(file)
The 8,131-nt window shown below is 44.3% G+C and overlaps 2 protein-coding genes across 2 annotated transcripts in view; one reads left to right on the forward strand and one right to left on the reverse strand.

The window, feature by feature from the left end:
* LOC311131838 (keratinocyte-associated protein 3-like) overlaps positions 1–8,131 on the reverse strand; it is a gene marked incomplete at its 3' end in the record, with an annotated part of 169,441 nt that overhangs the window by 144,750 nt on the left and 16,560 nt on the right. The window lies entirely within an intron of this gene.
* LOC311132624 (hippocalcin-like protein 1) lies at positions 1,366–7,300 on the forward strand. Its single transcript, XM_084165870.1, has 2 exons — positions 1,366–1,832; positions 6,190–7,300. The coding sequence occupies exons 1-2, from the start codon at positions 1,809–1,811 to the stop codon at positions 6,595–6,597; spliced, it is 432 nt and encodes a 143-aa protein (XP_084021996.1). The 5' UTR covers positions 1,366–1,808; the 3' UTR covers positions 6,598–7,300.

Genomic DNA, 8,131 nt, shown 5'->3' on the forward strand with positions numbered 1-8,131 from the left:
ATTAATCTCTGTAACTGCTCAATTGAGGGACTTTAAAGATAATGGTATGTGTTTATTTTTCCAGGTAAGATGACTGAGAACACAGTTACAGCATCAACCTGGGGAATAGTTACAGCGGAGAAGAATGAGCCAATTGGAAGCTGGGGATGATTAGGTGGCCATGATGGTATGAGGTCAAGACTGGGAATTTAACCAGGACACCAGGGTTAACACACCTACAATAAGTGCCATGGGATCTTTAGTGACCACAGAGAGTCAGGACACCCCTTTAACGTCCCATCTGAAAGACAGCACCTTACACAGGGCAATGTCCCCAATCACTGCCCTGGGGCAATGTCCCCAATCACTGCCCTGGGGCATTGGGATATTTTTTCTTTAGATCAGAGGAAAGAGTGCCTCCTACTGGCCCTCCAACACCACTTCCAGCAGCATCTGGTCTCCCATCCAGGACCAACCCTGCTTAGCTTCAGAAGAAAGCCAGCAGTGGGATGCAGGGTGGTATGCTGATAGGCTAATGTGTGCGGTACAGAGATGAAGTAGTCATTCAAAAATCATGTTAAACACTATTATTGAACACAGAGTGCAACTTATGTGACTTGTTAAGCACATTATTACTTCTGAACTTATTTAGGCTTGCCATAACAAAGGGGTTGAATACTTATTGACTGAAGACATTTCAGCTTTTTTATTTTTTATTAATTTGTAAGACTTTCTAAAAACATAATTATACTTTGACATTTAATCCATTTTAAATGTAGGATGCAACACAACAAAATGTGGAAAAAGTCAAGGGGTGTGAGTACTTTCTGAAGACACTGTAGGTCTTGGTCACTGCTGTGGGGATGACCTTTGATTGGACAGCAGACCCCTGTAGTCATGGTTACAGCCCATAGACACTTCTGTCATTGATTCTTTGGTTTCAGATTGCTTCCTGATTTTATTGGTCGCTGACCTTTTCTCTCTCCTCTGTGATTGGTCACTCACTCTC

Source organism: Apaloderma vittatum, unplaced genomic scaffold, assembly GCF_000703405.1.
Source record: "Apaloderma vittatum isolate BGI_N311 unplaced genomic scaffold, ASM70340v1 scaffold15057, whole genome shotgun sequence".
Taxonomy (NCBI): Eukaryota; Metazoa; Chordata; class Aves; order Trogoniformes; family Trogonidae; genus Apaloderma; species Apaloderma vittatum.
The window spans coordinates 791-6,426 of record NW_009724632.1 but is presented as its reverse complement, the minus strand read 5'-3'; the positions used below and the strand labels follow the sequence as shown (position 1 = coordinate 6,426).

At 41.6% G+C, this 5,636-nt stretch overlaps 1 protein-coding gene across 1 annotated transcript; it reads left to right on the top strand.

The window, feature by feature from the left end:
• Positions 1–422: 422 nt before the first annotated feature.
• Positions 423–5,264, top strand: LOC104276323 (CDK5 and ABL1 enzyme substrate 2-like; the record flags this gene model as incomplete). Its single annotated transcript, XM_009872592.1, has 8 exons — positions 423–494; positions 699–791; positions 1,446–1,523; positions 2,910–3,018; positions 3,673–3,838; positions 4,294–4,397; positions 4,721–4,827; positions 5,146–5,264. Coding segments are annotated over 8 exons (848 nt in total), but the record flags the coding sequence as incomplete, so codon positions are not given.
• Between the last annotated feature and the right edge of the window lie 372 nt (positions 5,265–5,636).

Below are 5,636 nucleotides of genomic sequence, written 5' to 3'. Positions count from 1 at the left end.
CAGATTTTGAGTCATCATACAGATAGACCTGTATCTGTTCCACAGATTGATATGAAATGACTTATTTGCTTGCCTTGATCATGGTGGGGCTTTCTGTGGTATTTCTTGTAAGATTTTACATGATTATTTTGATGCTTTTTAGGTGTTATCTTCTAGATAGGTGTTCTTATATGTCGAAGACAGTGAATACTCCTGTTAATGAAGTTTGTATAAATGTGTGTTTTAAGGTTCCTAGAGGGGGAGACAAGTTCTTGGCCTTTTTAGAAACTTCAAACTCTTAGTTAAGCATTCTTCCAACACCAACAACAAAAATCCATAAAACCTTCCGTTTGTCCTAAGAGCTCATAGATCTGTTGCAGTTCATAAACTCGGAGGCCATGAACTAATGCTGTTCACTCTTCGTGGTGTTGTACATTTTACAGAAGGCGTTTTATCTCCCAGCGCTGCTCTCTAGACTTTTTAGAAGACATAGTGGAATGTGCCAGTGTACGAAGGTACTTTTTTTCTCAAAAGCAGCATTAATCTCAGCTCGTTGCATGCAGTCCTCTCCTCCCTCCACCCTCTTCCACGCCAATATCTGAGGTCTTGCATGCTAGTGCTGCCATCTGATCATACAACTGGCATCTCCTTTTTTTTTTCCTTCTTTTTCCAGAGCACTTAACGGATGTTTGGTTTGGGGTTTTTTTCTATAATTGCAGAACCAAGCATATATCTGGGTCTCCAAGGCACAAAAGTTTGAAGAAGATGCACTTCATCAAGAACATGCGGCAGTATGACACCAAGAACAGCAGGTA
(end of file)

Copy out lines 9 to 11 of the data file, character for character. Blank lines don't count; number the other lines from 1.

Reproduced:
Taxonomy (NCBI): Eukaryota; Metazoa; Chordata; class Aves; order Trogoniformes; family Trogonidae; genus Apaloderma; species Apaloderma vittatum.
The window spans coordinates 791-6,426 of record NW_009724632.1 but is presented as its reverse complement, the minus strand read 5'-3'; the positions used below and the strand labels follow the sequence as shown (position 1 = coordinate 6,426).

At 41.6% G+C, this 5,636-nt stretch overlaps 1 protein-coding gene across 1 annotated transcript; it reads left to right on the top strand.